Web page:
Most of us live a life of second chances, or, for that matter, third, fourth, and fifth chances. How many things in your life did you get right the first time? You probably needed a second chance after the first time you tried to tie your shoe, ride a bicycle, or play a musical instrument. Truthfully, almost anything worth doing requires practice to get it right, and practice is the repetition of second chances.
It is a great comfort to know that God has given us a second chance at righteousness through Jesus Christ. He gave us a first chance from birth, when our souls were clean and pure. Yet when we fumbled our first chance and marred ourselves with sin, He provided a Savior, Christ the Lord.
Therefore, Christians “have been born again not of seed which is perishable but imperishable, that is, through the living and abiding word of God” (1Pet. 1:23). A second birth is a second chance, and God desires that all men have that second chance to make their lives right. No one asked to be born into this world, but we can appeal to God for a second birth through Jesus Christ. This is God’s will, for He “is patient toward you, not wishing for any to perish but for all to come to repentance” (2Pet. 3:9).
To come to repentance is to take the opportunity for a second chance through Christ. Even though we fouled our lives by sin, we may repent of our sinful ways and start over. God in His mercy will forgive us of our previous trespasses and redeem us from death (Eph. 1:7) for a second chance at a godly life. Even after we obey the gospel, God abounds with second chances, for when we stumble and sin, He has promised to forgive us and cleanse us by the blood of Christ when we confess and repent (1John 1:9; Acts 8:22).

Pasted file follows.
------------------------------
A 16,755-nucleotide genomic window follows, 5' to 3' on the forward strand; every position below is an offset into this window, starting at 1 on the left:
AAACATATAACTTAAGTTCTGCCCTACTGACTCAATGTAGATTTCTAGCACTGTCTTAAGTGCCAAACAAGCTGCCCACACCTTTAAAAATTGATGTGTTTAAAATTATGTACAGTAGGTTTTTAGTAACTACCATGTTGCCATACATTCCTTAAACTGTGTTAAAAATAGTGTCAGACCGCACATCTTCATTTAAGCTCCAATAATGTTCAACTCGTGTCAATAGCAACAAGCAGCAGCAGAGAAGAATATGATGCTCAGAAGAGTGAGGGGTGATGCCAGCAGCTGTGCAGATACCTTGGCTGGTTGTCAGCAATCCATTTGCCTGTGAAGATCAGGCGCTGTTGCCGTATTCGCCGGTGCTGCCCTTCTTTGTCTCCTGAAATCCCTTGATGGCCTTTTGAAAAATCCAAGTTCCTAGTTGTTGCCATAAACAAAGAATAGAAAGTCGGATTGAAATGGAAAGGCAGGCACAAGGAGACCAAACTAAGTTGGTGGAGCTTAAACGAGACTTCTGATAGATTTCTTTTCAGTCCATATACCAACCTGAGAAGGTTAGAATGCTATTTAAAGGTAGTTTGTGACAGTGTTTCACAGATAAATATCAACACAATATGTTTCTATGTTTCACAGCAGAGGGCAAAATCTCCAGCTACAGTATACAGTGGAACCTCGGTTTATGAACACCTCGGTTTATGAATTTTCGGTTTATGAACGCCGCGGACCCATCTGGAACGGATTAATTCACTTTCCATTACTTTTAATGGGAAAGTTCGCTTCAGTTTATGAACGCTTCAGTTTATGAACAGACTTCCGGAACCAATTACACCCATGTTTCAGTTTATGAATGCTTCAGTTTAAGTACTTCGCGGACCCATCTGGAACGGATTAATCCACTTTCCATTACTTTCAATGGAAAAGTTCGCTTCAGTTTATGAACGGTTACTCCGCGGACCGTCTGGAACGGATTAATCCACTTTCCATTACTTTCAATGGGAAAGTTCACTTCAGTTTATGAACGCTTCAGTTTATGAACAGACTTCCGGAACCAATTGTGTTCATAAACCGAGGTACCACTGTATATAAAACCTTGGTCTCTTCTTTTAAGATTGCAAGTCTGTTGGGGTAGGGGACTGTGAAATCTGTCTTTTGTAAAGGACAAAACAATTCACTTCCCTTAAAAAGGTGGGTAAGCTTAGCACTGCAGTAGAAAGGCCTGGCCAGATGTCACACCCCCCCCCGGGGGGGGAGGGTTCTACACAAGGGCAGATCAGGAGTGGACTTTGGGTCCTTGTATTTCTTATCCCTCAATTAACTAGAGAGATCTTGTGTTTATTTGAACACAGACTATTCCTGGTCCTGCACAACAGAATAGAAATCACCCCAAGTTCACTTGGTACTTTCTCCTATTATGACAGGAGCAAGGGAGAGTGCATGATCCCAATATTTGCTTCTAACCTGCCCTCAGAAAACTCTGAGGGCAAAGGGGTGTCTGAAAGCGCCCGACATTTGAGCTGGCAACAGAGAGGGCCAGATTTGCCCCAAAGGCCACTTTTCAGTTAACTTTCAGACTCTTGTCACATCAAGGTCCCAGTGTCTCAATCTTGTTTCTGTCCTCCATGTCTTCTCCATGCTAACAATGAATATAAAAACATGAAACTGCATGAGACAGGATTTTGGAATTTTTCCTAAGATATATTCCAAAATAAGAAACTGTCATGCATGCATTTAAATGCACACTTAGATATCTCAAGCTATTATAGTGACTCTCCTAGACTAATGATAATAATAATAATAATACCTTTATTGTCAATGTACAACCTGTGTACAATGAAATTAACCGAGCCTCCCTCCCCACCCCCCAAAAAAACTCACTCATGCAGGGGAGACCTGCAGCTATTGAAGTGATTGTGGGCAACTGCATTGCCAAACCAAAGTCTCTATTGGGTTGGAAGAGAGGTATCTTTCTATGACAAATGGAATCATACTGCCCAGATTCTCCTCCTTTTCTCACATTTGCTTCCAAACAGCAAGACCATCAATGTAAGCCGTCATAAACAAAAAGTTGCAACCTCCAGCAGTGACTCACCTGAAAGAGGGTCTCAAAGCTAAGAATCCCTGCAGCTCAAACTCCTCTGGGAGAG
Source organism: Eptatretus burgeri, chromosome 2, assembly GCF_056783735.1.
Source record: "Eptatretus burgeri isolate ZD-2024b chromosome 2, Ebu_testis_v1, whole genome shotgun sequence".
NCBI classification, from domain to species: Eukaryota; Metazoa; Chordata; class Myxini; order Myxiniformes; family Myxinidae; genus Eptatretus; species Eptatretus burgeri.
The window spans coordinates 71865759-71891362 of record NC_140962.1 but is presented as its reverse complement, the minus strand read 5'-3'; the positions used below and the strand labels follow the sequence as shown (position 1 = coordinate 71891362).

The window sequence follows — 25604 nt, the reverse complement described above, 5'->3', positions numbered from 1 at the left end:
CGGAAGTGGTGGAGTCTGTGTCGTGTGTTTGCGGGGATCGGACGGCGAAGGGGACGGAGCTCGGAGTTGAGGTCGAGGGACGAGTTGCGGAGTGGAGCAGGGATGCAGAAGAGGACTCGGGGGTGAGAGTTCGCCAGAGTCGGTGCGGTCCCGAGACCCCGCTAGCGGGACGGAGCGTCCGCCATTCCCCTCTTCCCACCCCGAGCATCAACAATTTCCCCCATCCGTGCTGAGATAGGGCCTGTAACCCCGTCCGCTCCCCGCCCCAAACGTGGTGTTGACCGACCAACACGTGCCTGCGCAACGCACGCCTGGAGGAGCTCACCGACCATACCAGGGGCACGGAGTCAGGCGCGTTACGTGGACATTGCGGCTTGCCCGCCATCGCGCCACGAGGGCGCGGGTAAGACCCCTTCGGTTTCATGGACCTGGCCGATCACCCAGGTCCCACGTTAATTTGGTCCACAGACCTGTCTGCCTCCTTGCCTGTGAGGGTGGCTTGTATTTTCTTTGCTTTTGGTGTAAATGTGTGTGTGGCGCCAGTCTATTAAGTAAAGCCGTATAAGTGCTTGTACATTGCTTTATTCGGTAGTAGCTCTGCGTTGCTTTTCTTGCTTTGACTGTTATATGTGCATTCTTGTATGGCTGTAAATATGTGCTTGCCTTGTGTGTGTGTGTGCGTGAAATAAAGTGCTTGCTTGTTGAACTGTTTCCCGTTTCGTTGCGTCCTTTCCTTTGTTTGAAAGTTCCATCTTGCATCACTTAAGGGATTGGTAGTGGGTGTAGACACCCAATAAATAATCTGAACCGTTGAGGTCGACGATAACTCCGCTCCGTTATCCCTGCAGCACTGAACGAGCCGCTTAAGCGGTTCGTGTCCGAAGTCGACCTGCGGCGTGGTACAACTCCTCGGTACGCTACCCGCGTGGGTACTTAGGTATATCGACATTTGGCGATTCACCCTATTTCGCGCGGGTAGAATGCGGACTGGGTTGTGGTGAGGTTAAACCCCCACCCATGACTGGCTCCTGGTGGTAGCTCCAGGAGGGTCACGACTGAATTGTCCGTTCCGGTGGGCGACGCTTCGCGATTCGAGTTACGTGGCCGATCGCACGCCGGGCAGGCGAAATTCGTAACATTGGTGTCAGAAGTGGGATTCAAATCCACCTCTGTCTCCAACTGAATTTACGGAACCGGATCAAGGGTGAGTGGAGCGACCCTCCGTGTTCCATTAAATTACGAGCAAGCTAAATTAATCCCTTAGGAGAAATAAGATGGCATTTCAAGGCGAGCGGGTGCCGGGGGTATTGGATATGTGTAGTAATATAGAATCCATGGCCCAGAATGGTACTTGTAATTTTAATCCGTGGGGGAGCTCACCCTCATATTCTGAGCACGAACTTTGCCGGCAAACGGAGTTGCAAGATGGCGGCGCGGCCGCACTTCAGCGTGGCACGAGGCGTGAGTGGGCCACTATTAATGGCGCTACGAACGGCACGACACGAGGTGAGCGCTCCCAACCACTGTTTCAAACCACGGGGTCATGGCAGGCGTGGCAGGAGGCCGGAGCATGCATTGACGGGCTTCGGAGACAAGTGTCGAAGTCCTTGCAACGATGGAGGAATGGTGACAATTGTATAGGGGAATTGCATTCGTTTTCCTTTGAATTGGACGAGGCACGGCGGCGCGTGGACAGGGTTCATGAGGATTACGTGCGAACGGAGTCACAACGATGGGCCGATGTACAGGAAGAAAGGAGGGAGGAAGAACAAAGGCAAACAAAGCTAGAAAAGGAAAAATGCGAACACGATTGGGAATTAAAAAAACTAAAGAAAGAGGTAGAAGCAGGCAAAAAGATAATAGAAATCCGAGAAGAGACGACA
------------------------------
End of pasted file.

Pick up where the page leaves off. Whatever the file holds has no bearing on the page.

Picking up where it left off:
However, second chances are not unlimited. Death and the end of this world are looming over us, urging us to take hold of the opportunities that we have now while we have them. The Lord recognized these limitations, saying, “We must work the works of Him who sent Me, as long as it is day; night is coming, when no man can work” (John 9:4).
Consider the example of Alfred Nobel. One morning, a newspaper mistakenly reported his death and printed his obituary. Mr. Nobel was horrified to read the world’s perspective of him, that he was known as nothing more than a wealthy inventor, and most notably the inventor of dynamite, an instrument of death. From that moment, he resolved to make his name and his life synonymous with peace rather than destruction. He willed that his fortune be used to establish an award for those who promoted the cause of world peace, and the result was the “Nobel Peace Prize.”
Now imagine yourself with the same opportunity that Alfred Nobel had. What if you were able to read your own obituary? Would it say what you want it to say about you, or would you, like Mr. Nobel, be horrified by the perceived meaning of your life? Alfred Nobel had a second chance to define the meaning of his life, and so do you.
As long as we live, it is never too late to start over, for life is a second chance. This is why we live and why God waits. Again, notice 2Peter 3:9 that says that God “is patient toward you, not wishing for any to perish but for all to come to repentance.” God’s patience is our salvation (2Pet. 3:15), for it gives us time to take hold of a second chance to put away sin, obey the Lord, and live a life that is good.
Therefore, take hold of the second chance that God has placed before you. If you have never obeyed the gospel of Christ, do so now and redeem your life for the good service of God. If you are a Christian who has wandered back into sin or has simply become lukewarm and indifferent, confess your sins, repent, and start over again. You will never have a better chance than you have today, and you may not get a second chance at a second chance.
Stacey E. Durham
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